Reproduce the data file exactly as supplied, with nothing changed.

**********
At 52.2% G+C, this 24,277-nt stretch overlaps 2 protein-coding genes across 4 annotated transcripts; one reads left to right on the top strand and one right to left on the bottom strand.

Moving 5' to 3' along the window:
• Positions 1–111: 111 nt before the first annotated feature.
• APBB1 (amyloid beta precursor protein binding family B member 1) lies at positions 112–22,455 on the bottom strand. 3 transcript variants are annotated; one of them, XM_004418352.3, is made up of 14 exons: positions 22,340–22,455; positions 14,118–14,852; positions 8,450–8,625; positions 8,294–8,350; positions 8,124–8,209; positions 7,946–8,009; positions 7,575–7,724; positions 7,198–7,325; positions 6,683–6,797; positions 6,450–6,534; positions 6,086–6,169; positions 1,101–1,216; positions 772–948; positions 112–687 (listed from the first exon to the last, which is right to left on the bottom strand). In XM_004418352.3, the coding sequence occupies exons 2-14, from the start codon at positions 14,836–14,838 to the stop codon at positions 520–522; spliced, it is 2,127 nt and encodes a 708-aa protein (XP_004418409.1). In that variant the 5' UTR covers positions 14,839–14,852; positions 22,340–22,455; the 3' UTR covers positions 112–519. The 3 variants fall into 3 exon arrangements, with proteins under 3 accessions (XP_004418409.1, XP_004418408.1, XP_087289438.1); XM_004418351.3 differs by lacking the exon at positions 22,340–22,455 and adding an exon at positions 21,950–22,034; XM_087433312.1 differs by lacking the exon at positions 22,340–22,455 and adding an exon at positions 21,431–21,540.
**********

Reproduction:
At 52.2% G+C, this 24,277-nt stretch overlaps 2 protein-coding genes across 4 annotated transcripts; one reads left to right on the top strand and one right to left on the bottom strand.

Moving 5' to 3' along the window:
• Positions 1–111: 111 nt before the first annotated feature.
• APBB1 (amyloid beta precursor protein binding family B member 1) lies at positions 112–22,455 on the bottom strand. 3 transcript variants are annotated; one of them, XM_004418352.3, is made up of 14 exons: positions 22,340–22,455; positions 14,118–14,852; positions 8,450–8,625; positions 8,294–8,350; positions 8,124–8,209; positions 7,946–8,009; positions 7,575–7,724; positions 7,198–7,325; positions 6,683–6,797; positions 6,450–6,534; positions 6,086–6,169; positions 1,101–1,216; positions 772–948; positions 112–687 (listed from the first exon to the last, which is right to left on the bottom strand). In XM_004418352.3, the coding sequence occupies exons 2-14, from the start codon at positions 14,836–14,838 to the stop codon at positions 520–522; spliced, it is 2,127 nt and encodes a 708-aa protein (XP_004418409.1). In that variant the 5' UTR covers positions 14,839–14,852; positions 22,340–22,455; the 3' UTR covers positions 112–519. The 3 variants fall into 3 exon arrangements, with proteins under 3 accessions (XP_004418409.1, XP_004418408.1, XP_087289438.1); XM_004418351.3 differs by lacking the exon at positions 22,340–22,455 and adding an exon at positions 21,950–22,034; XM_087433312.1 differs by lacking the exon at positions 22,340–22,455 and adding an exon at positions 21,431–21,540.